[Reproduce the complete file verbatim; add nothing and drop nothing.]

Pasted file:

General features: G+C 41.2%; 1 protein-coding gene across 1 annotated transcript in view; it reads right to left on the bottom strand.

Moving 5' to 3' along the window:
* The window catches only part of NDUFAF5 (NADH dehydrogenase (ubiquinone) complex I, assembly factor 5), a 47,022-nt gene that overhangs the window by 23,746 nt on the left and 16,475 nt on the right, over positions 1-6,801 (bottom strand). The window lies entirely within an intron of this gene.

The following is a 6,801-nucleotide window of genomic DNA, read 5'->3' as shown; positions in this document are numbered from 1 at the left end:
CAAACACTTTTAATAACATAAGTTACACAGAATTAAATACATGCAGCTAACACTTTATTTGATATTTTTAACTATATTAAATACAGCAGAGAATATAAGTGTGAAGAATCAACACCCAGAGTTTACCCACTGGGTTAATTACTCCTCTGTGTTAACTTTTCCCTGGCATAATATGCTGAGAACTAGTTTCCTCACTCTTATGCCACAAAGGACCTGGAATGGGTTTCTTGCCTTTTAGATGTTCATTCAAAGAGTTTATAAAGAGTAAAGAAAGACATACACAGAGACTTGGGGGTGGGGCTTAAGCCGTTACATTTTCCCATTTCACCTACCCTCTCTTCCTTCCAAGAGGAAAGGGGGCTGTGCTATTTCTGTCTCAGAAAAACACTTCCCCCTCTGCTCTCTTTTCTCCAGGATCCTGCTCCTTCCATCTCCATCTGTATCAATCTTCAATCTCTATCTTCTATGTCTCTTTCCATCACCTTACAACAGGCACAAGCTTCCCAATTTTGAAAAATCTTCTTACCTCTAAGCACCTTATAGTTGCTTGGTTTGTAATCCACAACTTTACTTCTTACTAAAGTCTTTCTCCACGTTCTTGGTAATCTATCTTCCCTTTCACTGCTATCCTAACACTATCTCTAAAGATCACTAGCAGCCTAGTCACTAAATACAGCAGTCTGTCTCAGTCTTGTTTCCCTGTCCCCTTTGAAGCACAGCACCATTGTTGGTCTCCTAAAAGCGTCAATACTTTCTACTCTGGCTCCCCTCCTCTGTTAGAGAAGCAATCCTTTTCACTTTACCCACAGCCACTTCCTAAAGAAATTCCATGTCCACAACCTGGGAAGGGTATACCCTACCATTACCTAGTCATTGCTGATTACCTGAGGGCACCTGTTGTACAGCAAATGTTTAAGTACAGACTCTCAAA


General features: G+C 41.2%; 1 protein-coding gene across 1 annotated transcript in view; it reads right to left on the bottom strand.

Moving 5' to 3' along the window:
* The window catches only part of NDUFAF5 (NADH dehydrogenase (ubiquinone) complex I, assembly factor 5), a 47,022-nt gene that overhangs the window by 23,746 nt on the left and 16,475 nt on the right, over positions 1-6,801 (bottom strand). The window lies entirely within an intron of this gene.

The following is a 6,801-nucleotide window of genomic DNA, read 5'->3' as shown; positions in this document are numbered from 1 at the left end:
CAAACACTTTTAATAACATAAGTTACACAGAATTAAATACATGCAGCTAACACTTTATTTGATATTTTTAACTATATTAAATACAGCAGAGAATATAAGTGTGAAGAATCAACACCCAGAGTTTACCCACTGGGTTAATTACTCCTCTGTGTTAACTTTTCCCTGGCATAATATGCTGAGAACTAGTTTCCTCACTCTTATGCCACAAAGGACCTGGAATGGGTTTCTTGCCTTTTAGATGTTCATTCAAAGAGTTTATAAAGAGTAAAGAAAGACATACACAGAGACTTGGGGGTGGGGCTTAAGCCGTTACATTTTCCCATTTCACCTACCCTCTCTTCCTTCCAAGAGGAAAGGGGGCTGTGCTATTTCTGTCTCAGAAAAACACTTCCCCCTCTGCTCTCTTTTCTCCAGGATCCTGCTCCTTCCATCTCCATCTGTATCAATCTTCAATCTCTATCTTCTATGTCTCTTTCCATCACCTTACAACAGGCACAAGCTTCCCAATTTTGAAAAATCTTCTTACCTCTAAGCACCTTATAGTTGCTTGGTTTGTAATCCACAACTTTACTTCTTACTAAAGTCTTTCTCCACGTTCTTGGTAATCTATCTTCCCTTTCACTGCTATCCTAACACTATCTCTAAAGATCACTAGCAGCCTAGTCACTAAATACAGCAGTCTGTCTCAGTCTTGTTTCCCTGTCCCCTTTGAAGCACAGCACCATTGTTGGTCTCCTAAAAGCGTCAATACTTTCTACTCTGGCTCCCCTCCTCTGTTAGAGAAGCAATCCTTTTCACTTTACCCACAGCCACTTCCTAAAGAAATTCCATGTCCACAACCTGGGAAGGGTATACCCTACCATTACCTAGTCATTGCTGATTACCTGAGGGCACCTGTTGTACAGCAAATGTTTAAGTACAGACTCTCAAA